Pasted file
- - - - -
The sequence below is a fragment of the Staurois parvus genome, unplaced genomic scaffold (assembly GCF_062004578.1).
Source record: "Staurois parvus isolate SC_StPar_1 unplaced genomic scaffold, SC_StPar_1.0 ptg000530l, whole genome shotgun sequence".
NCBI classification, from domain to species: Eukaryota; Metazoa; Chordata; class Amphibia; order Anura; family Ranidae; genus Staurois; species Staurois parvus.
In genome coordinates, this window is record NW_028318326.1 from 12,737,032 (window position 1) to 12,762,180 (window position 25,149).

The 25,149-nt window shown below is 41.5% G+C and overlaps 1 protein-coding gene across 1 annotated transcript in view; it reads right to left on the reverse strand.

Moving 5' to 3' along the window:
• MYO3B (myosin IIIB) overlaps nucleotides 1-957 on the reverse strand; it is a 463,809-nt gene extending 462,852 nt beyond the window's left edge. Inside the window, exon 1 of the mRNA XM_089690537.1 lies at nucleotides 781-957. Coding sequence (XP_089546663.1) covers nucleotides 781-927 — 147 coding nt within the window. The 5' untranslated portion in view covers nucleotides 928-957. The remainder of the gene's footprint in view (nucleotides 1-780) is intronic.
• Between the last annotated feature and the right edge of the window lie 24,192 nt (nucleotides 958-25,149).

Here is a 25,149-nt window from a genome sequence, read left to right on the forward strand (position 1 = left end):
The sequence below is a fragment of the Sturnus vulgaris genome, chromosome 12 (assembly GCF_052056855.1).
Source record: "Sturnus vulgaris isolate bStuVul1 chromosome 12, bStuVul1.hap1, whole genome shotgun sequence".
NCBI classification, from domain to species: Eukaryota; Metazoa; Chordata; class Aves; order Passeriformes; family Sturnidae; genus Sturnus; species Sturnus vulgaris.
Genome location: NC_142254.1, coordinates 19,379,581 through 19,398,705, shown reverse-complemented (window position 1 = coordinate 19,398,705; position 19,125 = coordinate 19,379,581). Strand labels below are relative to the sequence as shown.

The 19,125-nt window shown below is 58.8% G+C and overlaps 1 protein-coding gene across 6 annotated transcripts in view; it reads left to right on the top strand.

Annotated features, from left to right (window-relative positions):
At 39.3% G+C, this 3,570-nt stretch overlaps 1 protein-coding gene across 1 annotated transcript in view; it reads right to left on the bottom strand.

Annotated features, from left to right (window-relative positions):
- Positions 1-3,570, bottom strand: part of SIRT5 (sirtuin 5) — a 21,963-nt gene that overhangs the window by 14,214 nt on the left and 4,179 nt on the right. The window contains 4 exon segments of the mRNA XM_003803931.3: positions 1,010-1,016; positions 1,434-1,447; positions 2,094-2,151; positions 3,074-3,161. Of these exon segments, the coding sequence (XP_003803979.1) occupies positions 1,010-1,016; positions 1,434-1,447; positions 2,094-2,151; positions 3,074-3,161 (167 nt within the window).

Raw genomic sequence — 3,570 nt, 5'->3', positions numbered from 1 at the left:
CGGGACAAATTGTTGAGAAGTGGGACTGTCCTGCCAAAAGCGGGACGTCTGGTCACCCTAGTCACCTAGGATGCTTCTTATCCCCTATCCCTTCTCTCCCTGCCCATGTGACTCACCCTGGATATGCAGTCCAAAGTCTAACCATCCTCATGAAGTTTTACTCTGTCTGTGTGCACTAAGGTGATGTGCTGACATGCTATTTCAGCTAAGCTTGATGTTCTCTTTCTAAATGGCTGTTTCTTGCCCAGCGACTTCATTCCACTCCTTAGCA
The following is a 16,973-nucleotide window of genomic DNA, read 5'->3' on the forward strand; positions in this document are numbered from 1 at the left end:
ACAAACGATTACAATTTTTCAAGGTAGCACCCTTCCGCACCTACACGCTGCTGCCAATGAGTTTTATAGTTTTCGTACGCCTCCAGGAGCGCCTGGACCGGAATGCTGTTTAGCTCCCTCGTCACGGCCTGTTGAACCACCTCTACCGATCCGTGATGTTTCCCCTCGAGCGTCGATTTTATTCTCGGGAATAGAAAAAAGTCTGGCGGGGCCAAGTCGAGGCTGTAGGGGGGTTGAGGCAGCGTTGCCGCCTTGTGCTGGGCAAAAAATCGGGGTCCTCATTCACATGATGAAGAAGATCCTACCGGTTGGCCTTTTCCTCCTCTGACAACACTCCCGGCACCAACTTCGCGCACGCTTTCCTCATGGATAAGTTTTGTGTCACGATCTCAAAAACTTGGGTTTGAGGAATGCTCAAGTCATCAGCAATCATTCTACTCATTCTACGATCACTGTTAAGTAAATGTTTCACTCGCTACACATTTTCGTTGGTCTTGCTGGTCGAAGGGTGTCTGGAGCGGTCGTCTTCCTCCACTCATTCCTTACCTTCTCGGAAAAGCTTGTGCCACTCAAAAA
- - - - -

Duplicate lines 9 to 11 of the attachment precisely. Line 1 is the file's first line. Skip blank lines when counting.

Here is a 25,149-nt window from a genome sequence, read left to right on the forward strand (position 1 = left end):
The sequence below is a fragment of the Sturnus vulgaris genome, chromosome 12 (assembly GCF_052056855.1).
Source record: "Sturnus vulgaris isolate bStuVul1 chromosome 12, bStuVul1.hap1, whole genome shotgun sequence".